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Postgraduate Music student uncovers the earliest-known Church-of-England hymn by a woman composer

Posted on 15 December 2020

While researching her dissertation, postgraduate Music student Rachel Webber recently unearthed the earliest known Anglican hymn by a woman composer.

Rachel discovered the anthem by Georgian composer Jane Savage – the daughter of one of Handel’s friends and colleagues – while researching the musical life of charity hospitals. The hymn, Whilst shepherds watch'd their flocks by night, sets the text of the well-known Christmas carol of the same name. It appears in a 1785 hymn collection for the girls' choir of the chapel of The Asylum for Female Orphans. Rachel realised the significance of the attribution to a ‘Miss Savage’ in the British Library’s digitised version of the collection while investigating charitable organisations in London such as the Foundling Hospital, the Lock Hospital and the Magdalen Hospital. These eighteenth-century institutions catered specifically for women or girls. Their associated chapels were popular with London’s high society as they provided them with the opportunity to hear the high-quality music making of their donatees. (You can find out more about the musical life of these hospitals by reading Eric Jeal's article in The Guardian about Rachel's discovery.)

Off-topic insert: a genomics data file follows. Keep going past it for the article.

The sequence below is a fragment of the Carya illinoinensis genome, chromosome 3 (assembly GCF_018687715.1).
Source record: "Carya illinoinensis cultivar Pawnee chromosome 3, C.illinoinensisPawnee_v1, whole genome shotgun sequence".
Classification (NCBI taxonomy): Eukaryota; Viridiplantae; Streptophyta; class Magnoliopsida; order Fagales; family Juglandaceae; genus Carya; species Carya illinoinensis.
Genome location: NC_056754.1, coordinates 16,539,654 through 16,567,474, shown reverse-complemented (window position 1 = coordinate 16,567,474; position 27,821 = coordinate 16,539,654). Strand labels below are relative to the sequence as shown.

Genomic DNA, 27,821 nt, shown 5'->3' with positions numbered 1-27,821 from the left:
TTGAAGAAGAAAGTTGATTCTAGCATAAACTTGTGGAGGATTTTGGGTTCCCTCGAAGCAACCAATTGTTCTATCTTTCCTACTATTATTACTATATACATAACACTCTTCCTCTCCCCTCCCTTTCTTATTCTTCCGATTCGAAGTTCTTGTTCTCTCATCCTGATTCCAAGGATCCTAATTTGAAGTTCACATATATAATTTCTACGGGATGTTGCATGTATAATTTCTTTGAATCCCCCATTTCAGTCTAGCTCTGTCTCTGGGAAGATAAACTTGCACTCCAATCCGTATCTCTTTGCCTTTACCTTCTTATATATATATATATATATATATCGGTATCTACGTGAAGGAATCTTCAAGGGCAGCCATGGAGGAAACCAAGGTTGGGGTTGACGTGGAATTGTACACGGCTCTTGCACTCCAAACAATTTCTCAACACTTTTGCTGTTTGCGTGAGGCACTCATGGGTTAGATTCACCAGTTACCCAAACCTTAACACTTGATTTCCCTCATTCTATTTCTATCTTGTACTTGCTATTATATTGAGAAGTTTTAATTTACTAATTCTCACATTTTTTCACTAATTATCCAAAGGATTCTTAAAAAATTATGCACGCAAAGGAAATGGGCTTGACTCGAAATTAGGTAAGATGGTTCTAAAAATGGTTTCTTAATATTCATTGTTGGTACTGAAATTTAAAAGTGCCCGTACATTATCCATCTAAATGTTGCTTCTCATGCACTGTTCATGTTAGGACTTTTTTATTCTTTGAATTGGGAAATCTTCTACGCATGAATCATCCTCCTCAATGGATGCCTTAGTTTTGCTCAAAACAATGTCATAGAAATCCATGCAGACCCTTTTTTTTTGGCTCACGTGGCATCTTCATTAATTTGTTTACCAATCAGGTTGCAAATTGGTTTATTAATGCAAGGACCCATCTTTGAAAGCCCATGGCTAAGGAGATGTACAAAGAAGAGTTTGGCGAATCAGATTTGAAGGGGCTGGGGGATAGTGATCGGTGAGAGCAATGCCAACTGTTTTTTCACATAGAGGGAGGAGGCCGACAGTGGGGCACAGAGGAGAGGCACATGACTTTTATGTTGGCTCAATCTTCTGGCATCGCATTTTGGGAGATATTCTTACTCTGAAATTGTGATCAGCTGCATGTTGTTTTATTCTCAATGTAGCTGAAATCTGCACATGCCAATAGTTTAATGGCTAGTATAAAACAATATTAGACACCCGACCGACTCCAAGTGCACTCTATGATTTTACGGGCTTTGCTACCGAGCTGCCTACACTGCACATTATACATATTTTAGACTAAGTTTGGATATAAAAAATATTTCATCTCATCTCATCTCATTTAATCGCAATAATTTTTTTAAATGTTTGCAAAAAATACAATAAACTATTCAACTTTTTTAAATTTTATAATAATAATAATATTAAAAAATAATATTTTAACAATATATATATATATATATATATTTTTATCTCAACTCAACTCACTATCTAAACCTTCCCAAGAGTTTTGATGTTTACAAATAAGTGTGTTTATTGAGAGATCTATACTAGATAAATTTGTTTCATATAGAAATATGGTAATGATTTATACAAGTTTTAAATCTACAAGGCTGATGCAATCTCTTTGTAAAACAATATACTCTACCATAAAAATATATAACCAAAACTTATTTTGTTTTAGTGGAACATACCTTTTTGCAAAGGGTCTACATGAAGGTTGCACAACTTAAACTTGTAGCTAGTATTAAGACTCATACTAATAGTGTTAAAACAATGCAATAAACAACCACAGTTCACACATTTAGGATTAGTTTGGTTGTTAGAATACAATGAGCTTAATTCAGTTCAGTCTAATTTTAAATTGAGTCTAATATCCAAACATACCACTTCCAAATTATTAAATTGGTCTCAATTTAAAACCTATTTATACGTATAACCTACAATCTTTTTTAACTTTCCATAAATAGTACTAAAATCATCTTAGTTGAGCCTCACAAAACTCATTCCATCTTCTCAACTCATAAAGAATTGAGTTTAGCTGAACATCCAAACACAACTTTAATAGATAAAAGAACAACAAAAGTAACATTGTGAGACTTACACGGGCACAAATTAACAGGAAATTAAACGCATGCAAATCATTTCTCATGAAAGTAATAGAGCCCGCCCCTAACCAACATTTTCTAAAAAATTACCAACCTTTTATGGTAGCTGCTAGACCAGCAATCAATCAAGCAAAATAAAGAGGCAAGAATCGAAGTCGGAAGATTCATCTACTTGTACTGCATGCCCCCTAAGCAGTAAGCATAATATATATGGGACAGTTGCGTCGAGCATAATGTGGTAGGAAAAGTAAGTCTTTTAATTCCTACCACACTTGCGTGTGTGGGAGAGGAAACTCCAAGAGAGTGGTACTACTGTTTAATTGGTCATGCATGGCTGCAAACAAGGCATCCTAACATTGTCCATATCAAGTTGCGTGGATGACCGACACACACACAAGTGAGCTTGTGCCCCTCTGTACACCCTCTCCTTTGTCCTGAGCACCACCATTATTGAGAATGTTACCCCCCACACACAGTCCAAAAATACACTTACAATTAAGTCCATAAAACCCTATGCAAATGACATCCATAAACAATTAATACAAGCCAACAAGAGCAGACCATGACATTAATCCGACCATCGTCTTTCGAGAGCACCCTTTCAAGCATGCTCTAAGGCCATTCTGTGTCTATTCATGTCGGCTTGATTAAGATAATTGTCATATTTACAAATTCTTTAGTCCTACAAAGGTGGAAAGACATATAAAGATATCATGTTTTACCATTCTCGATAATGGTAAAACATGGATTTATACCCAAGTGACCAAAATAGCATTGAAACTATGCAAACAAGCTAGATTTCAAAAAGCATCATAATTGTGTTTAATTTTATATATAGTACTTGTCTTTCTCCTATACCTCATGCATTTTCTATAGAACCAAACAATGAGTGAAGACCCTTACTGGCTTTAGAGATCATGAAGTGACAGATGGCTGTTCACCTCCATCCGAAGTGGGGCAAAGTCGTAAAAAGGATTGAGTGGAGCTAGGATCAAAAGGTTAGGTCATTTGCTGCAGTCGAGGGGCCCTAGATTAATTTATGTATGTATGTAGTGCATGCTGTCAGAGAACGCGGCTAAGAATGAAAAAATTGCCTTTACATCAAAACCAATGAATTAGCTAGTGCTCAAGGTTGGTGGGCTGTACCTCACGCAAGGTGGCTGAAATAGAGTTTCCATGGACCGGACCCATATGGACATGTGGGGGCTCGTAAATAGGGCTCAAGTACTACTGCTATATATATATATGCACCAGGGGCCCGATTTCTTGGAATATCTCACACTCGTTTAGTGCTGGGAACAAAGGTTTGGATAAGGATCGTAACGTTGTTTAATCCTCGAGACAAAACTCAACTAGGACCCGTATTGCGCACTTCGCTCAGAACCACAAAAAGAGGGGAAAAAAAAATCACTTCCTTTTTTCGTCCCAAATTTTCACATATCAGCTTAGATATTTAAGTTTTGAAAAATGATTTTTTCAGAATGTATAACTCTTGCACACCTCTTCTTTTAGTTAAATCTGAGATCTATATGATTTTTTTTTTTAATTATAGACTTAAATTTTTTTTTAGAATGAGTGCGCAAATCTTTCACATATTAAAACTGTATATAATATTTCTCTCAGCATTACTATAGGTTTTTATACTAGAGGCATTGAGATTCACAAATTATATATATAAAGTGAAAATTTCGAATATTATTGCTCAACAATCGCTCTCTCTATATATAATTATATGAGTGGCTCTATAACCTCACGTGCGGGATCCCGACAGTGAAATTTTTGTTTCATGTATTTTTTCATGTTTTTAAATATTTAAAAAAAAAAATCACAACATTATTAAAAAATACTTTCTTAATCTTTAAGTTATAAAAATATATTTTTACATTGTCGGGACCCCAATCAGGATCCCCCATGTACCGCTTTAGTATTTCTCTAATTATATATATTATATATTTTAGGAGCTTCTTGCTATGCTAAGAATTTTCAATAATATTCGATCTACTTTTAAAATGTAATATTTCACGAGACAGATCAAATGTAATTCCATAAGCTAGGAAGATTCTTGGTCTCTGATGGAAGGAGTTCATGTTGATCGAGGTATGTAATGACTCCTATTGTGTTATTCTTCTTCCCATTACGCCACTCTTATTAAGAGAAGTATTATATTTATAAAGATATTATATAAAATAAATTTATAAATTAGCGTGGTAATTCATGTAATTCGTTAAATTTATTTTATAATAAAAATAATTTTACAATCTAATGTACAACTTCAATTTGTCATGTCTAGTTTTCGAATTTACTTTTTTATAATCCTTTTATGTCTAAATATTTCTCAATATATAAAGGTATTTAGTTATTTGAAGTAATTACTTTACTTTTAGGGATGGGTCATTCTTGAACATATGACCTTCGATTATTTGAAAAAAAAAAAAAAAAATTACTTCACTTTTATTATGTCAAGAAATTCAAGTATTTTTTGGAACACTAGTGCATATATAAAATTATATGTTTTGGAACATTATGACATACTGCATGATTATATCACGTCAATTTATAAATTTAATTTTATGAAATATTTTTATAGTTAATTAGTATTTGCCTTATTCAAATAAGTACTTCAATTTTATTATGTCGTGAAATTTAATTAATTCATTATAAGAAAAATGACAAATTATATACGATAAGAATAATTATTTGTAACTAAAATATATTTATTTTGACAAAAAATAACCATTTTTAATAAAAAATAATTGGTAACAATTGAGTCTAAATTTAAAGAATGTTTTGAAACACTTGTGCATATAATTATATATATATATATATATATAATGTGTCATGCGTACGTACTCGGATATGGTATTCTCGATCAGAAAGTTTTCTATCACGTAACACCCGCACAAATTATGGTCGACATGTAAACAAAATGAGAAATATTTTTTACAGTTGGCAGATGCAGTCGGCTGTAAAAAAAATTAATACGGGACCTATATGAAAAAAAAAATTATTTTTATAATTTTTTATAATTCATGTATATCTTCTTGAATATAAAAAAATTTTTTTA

Rachel – who recently finished her MA in Music (Musicology pathway) at the University of York – then went on to edit the anthem, and her edition has now been published by the Church Music Society, which is available to buy on Oxford University Press’s website.

The girl choristers of Ely Cathedral will be performing the hymn as part of their carol concert on Monday 21 December. Book tickets now. This performance will also be live streamed on Ely’s Cathedral’s YouTube channel